HBO's Winning Time: The Rise of the Lakers Dynasty episode 5 puts the focus on Kareem Abdul-Jabbar as the Los Angeles Lakers' season begins, and here's what it gets right and wrong about the true story. As the sports drama series reaches the halfway point of season 1, the spotlight is starting to grow beyond Jerry Buss (John C. Reilly), Earvin 'Magic' Johnson (Quincy Isaiah), and Jerry West (Jason Clarke). This comes after Winning Time episode 4 helped introduce Jack McKinney (Tracy Letts) as the Los Angeles Lakers began training camp.
Winning Time episode 5 pushes the story forward to the start of the 1979 NBA season as the focus turns to Kareem Abdul-Jabbar (Solomon Hughes) and a greater exploration of his religion, leadership style, and views on being a Black professional athlete. It is through this lens that the power struggle between Kareem and Magic Johnson/Jack McKinney for the identity of the team takes shape. The star Lakers big man balks at McKinney's up-tempo style and the energetic performative personality of the team's talented rookie. Kareem's attitude begins to change after he comes to certain realizations about his life and current relationship with Islam's god, Allah.
At the same time that Kareem Abdul-Jabbar and the Lakers get ready for their first on-court performance, Jerry West helps orchestrate a trade for Spencer Haywood (Wood Harris), who is respected by Kareem but comes with his own baggage. Meanwhile, Jerry Buss is worried about the look of his NBA franchise. He continues to shell out money to make improvements, including pushing for sexier dancers to be the first Laker Girls. Winning Time episode 5 does all of this as it builds towards another big turning point for the franchise caused by coach Jack McKinney's accident. All of this plays off the true story that inspired the 2022 HBO show, and Winning Time gets some facts right and other parts wrong in telling this story.
When Did Kareem Abdul-Jabbar Change His Name?
The NBA legend Kareem Abdul-Jabbar was originally born with the name Lewis Alcindor Jr. Winning Time episode 5 shows him choosing his new Arabic name in 1968 as part of a gathering of other Muslims in Harlem. This is where he first professes his name to be Kareem Abdul-Jabbar, meaning "the noble one, servant of the Almighty." However, Lewis Alcindor Jr. didn't legally change his name to Kareem Abdul-Jabbar in real life until 1971. This was after he won his first NBA Championship with the Milwaukee Bucks. Winning Time episode 5 moves this event up three years strangely, as even Kareem wrote in a 2015 personal essay (which can be read here) that he didn't convert to Islam until 1971.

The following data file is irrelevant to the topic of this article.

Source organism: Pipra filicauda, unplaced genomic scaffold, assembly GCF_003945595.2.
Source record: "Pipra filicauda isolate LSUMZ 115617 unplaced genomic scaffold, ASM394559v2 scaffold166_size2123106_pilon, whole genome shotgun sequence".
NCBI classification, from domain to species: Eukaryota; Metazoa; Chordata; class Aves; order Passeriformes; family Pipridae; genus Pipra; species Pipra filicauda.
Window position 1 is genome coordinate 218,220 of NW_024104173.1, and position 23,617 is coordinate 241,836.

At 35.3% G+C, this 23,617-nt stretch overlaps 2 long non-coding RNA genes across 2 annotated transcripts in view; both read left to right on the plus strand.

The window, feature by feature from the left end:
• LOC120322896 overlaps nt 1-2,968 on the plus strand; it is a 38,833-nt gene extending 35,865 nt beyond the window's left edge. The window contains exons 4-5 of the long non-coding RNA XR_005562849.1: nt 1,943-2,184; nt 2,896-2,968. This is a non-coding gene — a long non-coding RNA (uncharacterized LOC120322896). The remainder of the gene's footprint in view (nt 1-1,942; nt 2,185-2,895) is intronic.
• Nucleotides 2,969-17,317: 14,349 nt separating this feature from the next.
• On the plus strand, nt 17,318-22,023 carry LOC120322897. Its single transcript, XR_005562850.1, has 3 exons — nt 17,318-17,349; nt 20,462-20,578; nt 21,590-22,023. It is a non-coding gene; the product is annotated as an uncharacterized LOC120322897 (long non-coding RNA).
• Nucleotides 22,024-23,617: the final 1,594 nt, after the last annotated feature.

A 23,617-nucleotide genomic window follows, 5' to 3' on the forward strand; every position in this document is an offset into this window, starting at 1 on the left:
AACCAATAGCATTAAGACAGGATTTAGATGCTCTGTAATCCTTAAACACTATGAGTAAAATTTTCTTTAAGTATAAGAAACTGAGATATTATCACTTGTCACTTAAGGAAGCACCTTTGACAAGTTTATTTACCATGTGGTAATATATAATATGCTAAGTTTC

Did Kareem Think About Retiring In 1979?
It is unclear if Kareem Abdul-Jabbar contemplated retirement ahead of the 1979 season as Winning Time episode 5 briefly discusses. It is true that he was entering the final year of the five-year contract he signed with the Los Angeles Lakers after being traded there. His retirement thoughts tie well into the inner-conflict Kareem has in Winning Time episode 5 about his celebrity status and religion. Instead of retiring in 1979, though, Kareem Abdul-Jabbar went on to play another 10 years for the Los Angeles Lakers.
Spencer Haywood's Real-Life Lawsuit With The NBA
Part of Winning Time episode 5 also shines a light on the newest Los Angeles Lakers player, Spencer Haywood, and how he changed the NBA landscape through a lawsuit. The episode gives a brief explanation that he helped pave the way for Kobe Bryant, LeBron James, and others to go straight from high school to the NBA, but it was quite complicated. Haywood decided to go pro after his sophomore season at the University of Detroit, but the NBA's eligibility rules of needing four years after high school made that impossible. He ultimately signed with the Seattle SuperSonics anyway, resulting in an anti-trust suit against the NBA that went to the Supreme Court. Spencer Haywood won the lawsuit, forcing the NBA to change its rules.
Did Kareem Abdul-Jabbar Fight Bruce Lee?